Enjoy. Sharing Optional!™

Ooh…I just found a recipe fo…

Ooh…I just found a recipe for pumpkin brownies! Heaven.

Substitution Chart for Pan Sizes in Baking

It’s frustrating when you don’t have the exact pan that a recipe calls for. Or, what if you want to halve the recipe, or quarter it? What size pan do you use? Well, I’ve spent so much time calculating this (repeatedly), I finally got smart and made a chart! I decided to share.

Isn’t it lovely? (clickety on the image for a larger, printable view).

Yes, you can substitute an 8 x 8 square pan for a 9″ round one; the only consequence will be the shape. If you want to do half of a recipe that calls for an 8 x 8 recipe, simply look at the row for the 8 x 8 pan, then under the header “one-half,” which says 32. In the left column, we don’t have a pan that is exactly 32, so you have a few options: 6″ round or 6 x 6 square would be your best options.

Looking for some good pan suggestions?

Calphlon Nonstick 9 x 13 pan
Calphalon Nonstick 8 x8 pan
Chicago Metallic 9 x 9 Nonstick pan
Chicago Metallic Nonstick Mini Loaf 5.75″ x 3.25″
Chicago Metallic 8″ Round Nonstick Cake Pan
Chicago Metallic 9″ Round Nonstick Cake Pan

Now-and-Later Marinara (Simple Tomato Sauce)

A few years ago, I would watch Giada de Laurentiis faithfully. When I became scathed that her show’s time changed, I bought a Tivo. In general, her recipes are hit or miss (which, I attribute to using the same ingredients that she uses), but the best one ever: her Simple Tomato Sauce. It is absolutely to die for, and I turn up my nose at all others. It is simple, unbelievably tasty, and gets better with time. For me and my family, and I always make a “now and later” batch.

There are three basic steps:

1. Prep ingredients
2. Brown veggies
3. Simmer

Really. It is that simple, but tastes complex. My photos show my OCD side, as I purchased a 13-quart dutch oven so I could make obsessively-large batches, then pressure can them to put away for later. Unfortunately, once I know that the sauce is made, it only lasts a week…after all the work of canning it, I mean. The sauce does freeze beautfully, though, and only requires a quick overnight thaw in the refrigerator.

Giada’s Simple Tomato Sauce (as taken from FoodNetwork.com, with my changes)

3-4 Tablespoons EVOO
1 small onion, chopped
1 stalk celery, chopped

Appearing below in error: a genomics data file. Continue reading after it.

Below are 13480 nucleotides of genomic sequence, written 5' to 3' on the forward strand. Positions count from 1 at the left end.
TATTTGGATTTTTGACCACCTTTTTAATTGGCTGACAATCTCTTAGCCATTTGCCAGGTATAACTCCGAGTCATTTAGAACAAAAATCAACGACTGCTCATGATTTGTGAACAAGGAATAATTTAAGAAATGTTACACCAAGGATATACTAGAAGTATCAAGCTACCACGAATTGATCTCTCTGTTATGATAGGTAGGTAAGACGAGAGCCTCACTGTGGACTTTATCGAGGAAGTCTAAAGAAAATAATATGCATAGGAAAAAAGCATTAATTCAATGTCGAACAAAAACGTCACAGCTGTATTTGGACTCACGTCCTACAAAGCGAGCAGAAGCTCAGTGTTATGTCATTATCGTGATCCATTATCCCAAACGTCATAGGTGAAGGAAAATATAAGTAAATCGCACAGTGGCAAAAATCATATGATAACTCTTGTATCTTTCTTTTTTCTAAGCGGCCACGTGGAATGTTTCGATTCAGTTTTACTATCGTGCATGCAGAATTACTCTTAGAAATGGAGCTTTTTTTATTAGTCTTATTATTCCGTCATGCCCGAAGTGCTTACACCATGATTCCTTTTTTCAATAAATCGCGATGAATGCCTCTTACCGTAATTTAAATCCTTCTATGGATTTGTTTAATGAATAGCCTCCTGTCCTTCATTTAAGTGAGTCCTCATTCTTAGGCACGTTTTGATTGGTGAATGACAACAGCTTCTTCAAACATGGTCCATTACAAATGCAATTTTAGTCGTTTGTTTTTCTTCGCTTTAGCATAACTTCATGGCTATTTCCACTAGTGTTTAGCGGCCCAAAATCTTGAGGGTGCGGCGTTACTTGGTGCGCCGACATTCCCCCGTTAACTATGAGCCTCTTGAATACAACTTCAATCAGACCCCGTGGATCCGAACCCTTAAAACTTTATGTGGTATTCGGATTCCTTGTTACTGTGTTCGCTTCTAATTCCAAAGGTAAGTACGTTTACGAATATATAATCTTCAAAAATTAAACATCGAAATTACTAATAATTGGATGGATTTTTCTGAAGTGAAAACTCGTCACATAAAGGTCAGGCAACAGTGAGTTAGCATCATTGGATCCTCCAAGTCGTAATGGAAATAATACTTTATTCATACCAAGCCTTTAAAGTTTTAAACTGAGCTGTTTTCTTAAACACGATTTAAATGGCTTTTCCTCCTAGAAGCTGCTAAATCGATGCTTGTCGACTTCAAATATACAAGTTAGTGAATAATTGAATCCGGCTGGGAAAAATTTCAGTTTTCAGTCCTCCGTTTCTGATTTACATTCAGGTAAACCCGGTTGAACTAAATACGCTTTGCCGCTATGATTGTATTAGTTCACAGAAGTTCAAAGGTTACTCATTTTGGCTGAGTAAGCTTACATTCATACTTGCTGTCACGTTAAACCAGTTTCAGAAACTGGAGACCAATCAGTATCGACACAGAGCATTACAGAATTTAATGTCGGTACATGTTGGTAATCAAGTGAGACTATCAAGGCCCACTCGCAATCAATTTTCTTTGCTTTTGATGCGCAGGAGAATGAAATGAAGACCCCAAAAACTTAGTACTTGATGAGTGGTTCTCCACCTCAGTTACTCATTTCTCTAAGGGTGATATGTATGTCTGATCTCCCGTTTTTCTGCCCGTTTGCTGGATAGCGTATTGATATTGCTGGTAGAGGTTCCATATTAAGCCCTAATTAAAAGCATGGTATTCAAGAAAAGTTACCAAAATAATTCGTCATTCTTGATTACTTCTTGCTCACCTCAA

1 carrot, chopped
Sea salt and freshly ground black pepper
1/4 cup red wine (optional); I use de-alcholized wine (clickety here for information about cooking with wine, and substitutions)
2 (32-ounce) cans crushed tomatoes
2 dried bay leaves
1 teaspoon garlic powder
2 teaspoons dried basil

In a large casserole pot or Dutch over, heat oil over medium high heat. Add onion and sauté until soft and translucent, about 5 to 10 minutes. Add celery and carrots and season with 1/2 teaspoon salt and 1/8 teaspoon pepper. Sauté until all the vegetables are browned, about 10 minutes. Add wine or substitute (if using) Add tomatoes, bay leaves, garlic powder, and dried basil and simmer uncovered on low heat for 1 hour or until thick. Remove bay leaves and taste for additional seasoning.

Add 1/2 the tomato sauce into a blender. Process until smooth. Continue with remaining tomato sauce.

If not using all the sauce, allow it to cool completely and pour 1 to 2 cup portions into freezer plastic bags or Mason jars. This will freeze up to 6 months.

I just taught a group of teen-…

I just taught a group of teen-girls how to make salsa. :) I love teaching about food.

More fun with corn syrup…

As a fun addition to my previous post about the liars–er, marketers–trying to convince you that corn syrup is good for you (clickety here), my brother sent me this website from the Consumist: clickety here

Watch the commercials, then read some comments. There are lots of funny ones (and several that could use an edit button).

My results on the AOL Cereal Quiz

I can identify 18 out of20 cereals, just by site. Really. Have I ever mentioned I ate a lot of cold cereal growing up? AOL Cereal ID Quiz How did you do?

Making some broa, pulled pork,…

Making some broa, pulled pork, homemade bbq sauce (made with homemade ketchup, of course) and deciding which brownie recipe to make.

Baked From Scratch